This meeting in 1878 was taken to be the 1st Congress of FIG. The next congress was held in Brussels in 1910 and the 3rd Congress was held once again in Paris in 1926 having been disrupted by World War One and the tumultuous events in Europe after that event. Thereafter some regularity appeared with congresses taking place every three or four years except during the years of World War II. Membership grew apace but all member associations came from European countries until the United States became a member country in 1935. The first congress to be held outside Europe was held in Washington, USA in 1974 and the first to be held in any country other than one in Europe or the USA was held in 1994 in Melbourne, Australia.

The Institution of Surveyors, Australia (ISA) first sent a delegation of observers to an FIG Congress in 1962 when the 10th Congress was being held in Vienna, Austria after which the Council of the Institution considered the possibility of becoming a member of the Federation. The matter was put to the general membership who agreed to the idea and in 1965 the Council of ISA lodged a formal application for membership which was considered by the General Assembly of FIG at the 11th Congress held in Rome that year. The application was successful. The Institution of Surveyors, Australia thus became the first Australian association to become a member of FIG. The Australian Institute of Valuers became a member in 1970 but resigned from the Federation in 1983.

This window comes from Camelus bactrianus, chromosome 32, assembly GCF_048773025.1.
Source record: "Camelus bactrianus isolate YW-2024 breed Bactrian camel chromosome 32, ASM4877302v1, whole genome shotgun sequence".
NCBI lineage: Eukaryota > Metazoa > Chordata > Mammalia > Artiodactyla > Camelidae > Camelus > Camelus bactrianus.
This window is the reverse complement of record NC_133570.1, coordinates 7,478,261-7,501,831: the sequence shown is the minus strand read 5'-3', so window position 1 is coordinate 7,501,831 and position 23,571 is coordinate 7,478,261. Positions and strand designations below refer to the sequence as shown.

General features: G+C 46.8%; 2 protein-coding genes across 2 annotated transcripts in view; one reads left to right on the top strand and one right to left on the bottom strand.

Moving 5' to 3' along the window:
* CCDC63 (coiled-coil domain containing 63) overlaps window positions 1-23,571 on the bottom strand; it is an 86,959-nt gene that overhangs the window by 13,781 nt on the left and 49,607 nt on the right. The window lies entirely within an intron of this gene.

ISA continued to be a member of FIG and had a significant impact on that organisation. Administration of the Federation was in the hands of the Australian Institution during the four year period 1992 to 1995 during which time Bureau members were successful in achieving great changes to the structure of the organisation and to policy matters. I became involved in 1971 and went on to become the President of the Federation for the period of the Australian administration.

 Read the full FIG Publication 75 in pdf

Book 1: 1972 to 1992
Book 2: 1992 to 1995
Book 3: Epilogue - 1996 to 2010

Copyright © The International Federation of Surveyors (FIG),  May 2020.

All rights reserved.

International Federation of Surveyors (FIG)
Kalvebod Brygge 31–33
DK-1780 Copenhagen V
Tel. + 45 38 86 10 81

Published in English
Copenhagen, Denmark
ISSN 1018-6530 (printed)
ISSN 2311-8423 (pdf)
ISBN 978-87-92853-94-3 (print)
ISBN 978-87-92853-95-0 (pdf)

Published by
International Federation of Surveyors (FIG)
Layout: Lagarto


FIG and Me
Earl James
Published in English
Published by The International Federation of Surveyors (FIG), May 2020, Copenhagen, Denmark
ISSN 1018-6530 (printed)
ISSN 2311-8423 (pdf)
ISBN 978-87-92853-94-3 (printed)
ISBN 978-87-92853-95-0 (pdf)